Goodbye GitLab; Hello Gitea, Nexus and Drone

It is pretty late evening over here and i've been hard at work for the past two days, my entire weekend: first while trying to update GitLab to a newer version from my ancient and neglected instance due to it having some pretty large security problems, but then later while trying to migrate away from it due to a variety of problems with the upgrade:


Overall, i'd say that the migration was a success and not only that, but it lead me to create a few blog posts to walk you through my experiences, even if the first one might appear a bit critical of GitLab. Nonetheless, i think that we should talk more about all of the interesting and curious ways that software can break and how we're likely to run into more situations like that as the complexity grows.

GitLab updates are broken

we need an update

The gist of my experience was that GitLab is a complicated piece of software and the Omnibus install actually contains a variety of pieces of software, all of which will experience changes across major versions. And, the more changes there are and the further you stray from the happy path of the configuration (even if you only follow the official instructions in how to optimize everything for running with less RAM), the more likely you are to run into problems.

Now, i've written about software complexity previously, but in the end the accumulated issues and how demanding GitLab was in regards to resources simply made me look elsewhere. Of course, i'll still gladly use GitLab at work where ensuring that the instance is up and running successfully is someone else's job, but in my homelab i've since migrated over to a few alternatives.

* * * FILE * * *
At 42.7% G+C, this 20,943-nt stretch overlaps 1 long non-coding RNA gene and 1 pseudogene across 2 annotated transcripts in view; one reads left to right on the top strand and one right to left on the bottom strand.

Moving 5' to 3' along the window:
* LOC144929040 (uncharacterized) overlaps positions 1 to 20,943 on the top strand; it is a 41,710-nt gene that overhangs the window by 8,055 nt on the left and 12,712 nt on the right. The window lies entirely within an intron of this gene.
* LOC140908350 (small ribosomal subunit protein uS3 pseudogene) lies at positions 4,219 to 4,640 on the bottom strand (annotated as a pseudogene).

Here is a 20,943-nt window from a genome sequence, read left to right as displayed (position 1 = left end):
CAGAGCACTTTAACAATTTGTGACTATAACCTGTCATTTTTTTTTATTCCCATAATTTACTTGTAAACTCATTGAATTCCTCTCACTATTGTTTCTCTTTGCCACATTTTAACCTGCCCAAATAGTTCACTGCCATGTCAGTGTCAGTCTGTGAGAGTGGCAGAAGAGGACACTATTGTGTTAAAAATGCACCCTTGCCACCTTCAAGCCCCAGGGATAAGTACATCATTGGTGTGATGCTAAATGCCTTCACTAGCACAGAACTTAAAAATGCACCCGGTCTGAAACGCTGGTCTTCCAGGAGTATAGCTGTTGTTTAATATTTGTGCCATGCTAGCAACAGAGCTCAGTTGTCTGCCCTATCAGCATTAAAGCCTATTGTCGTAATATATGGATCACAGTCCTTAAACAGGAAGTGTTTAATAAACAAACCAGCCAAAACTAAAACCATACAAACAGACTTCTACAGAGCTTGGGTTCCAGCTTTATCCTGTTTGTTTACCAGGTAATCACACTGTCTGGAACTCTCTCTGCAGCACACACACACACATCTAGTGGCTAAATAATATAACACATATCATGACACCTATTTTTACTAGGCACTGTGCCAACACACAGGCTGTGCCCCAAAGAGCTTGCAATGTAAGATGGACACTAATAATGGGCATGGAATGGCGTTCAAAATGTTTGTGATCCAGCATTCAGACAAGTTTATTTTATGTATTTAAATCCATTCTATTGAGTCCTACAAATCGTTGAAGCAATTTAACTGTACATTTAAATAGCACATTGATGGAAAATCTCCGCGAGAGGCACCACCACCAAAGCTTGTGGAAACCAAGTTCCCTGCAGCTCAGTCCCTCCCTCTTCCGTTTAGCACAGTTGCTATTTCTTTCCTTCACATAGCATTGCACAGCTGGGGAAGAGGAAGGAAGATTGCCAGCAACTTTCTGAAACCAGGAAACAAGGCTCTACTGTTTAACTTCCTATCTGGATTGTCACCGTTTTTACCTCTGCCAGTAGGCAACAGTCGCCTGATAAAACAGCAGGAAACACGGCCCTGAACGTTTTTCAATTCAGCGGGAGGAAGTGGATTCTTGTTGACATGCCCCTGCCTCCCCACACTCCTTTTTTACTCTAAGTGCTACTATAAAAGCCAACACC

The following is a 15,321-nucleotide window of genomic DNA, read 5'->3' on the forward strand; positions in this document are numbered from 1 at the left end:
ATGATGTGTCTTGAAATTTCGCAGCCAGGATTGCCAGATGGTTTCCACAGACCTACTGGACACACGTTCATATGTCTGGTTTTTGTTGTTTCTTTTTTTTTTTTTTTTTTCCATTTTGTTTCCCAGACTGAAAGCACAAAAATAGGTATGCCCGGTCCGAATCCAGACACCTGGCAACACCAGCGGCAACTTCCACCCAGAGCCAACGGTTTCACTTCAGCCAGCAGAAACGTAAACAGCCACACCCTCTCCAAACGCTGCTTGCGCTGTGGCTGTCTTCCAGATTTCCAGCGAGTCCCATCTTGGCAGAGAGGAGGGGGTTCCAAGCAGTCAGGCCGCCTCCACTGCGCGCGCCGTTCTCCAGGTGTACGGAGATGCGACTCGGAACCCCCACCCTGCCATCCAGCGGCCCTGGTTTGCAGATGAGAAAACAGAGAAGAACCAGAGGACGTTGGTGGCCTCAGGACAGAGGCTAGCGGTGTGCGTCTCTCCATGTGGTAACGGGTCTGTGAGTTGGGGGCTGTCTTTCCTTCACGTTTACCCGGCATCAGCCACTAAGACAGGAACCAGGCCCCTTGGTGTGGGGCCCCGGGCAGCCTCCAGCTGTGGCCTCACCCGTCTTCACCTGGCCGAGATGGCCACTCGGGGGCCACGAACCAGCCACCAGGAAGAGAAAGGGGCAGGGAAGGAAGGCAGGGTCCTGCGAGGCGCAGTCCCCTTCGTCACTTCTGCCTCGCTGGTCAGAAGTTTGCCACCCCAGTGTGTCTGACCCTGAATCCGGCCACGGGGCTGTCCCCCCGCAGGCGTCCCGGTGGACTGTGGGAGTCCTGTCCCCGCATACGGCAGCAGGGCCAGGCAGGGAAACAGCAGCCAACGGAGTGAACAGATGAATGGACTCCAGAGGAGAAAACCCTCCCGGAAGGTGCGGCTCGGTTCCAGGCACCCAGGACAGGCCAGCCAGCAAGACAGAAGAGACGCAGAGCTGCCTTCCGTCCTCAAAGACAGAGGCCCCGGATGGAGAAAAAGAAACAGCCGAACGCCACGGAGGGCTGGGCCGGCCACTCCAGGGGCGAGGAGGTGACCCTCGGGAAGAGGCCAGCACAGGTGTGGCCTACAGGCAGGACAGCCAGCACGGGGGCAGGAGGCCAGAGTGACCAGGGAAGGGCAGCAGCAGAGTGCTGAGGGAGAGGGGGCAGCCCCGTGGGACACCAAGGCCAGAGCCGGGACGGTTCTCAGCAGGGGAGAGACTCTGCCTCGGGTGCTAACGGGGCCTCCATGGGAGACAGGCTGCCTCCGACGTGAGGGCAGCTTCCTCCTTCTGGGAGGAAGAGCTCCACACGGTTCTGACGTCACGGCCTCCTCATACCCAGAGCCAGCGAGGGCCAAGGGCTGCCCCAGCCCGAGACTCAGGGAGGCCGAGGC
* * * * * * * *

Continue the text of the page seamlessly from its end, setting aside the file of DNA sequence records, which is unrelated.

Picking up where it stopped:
While there wasn't a single package that would replace all of its functionality in one go, it is now that i realize that i didn't want anything like that all. A few simpler pieces of software that integrate with one another is actually simpler as far as figuring out what might have gone wrong goes, as well as when you need to manage updates, configuration and resource usage of each individual component. Plus, there's definitely an argument to be made about striving towards simplicity and having everything be a little bit more decentralized, without the complexity that maintaining all of GitLab's components manually would entail.

I actually wrote an article that talks more in detail about the problems that i ran into while attempting the update: GitLab updates are broken

Moving from GitLab to Gitea

00 gitea logo

Gitea turned out to be a really good replacement for GitLab for my personal needs. If it's simplicity that you're after, it's hard to beat a piece of software that comes packaged as a single binary and can run off of SQLite (or external DBs, depending on your scaling needs). Not only that, but it feels far less brittle than an Omnibus install of GitLab, even when you look at the everyday operation and how snappy everything is.

I actually wrote a separate article for this: Moving from GitLab to Gitea

Moving from GitLab Registry to Sonatype Nexus

00 nexus logo

In comparison, Nexus felt like an evil, but the necessary kind, since i haven't found anything better than it out there. It does guzzle RAM much like GitLab does, however at the same time it is pretty much the universal one stop solution for all of your repository hosting needs, be it a Docker Registry, a Maven, NuGet, pip, npm or another type of repository. It's actually amazing how much useful stuff you can fit inside of a single software package (that you can still purge specific blob stores from if it begins misbehaving):

I actually wrote a separate article for this: Moving from GitLab Registry to Sonatype Nexus

Moving from GitLab CI to Drone CI

00 Drone CI logo

Drone is a package that i have almost nothing but good things to say about. It not only does what you'd expect from it and does it really well (the docs organization could be a bit better, but they're there, they're sufficient and both its UI and UX are excellent), but is also container native and similarly lightweight to Gitea. Speaking of which, the two integrate rather well and provide a good experience.